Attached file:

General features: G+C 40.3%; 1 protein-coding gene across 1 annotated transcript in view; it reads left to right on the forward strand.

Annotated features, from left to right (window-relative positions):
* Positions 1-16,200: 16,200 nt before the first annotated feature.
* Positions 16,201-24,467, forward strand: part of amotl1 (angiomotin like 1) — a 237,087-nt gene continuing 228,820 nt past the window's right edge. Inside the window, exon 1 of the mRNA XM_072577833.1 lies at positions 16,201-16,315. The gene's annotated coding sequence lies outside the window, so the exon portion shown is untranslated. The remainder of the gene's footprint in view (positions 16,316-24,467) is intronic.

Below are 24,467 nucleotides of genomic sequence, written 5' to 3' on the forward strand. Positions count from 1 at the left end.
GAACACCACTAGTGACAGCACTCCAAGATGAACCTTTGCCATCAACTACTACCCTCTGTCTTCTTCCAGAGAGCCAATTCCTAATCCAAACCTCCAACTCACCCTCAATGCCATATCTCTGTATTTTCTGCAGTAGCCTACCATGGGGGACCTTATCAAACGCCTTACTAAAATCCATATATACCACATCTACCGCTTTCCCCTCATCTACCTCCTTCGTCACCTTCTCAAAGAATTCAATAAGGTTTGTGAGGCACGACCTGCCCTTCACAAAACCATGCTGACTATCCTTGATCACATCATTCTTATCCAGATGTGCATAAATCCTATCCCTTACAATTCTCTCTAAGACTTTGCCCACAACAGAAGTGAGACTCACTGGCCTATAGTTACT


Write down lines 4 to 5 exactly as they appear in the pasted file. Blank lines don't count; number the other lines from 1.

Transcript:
* Positions 16,201-24,467, forward strand: part of amotl1 (angiomotin like 1) — a 237,087-nt gene continuing 228,820 nt past the window's right edge. Inside the window, exon 1 of the mRNA XM_072577833.1 lies at positions 16,201-16,315. The gene's annotated coding sequence lies outside the window, so the exon portion shown is untranslated. The remainder of the gene's footprint in view (positions 16,316-24,467) is intronic.

Below are 24,467 nucleotides of genomic sequence, written 5' to 3' on the forward strand. Positions count from 1 at the left end.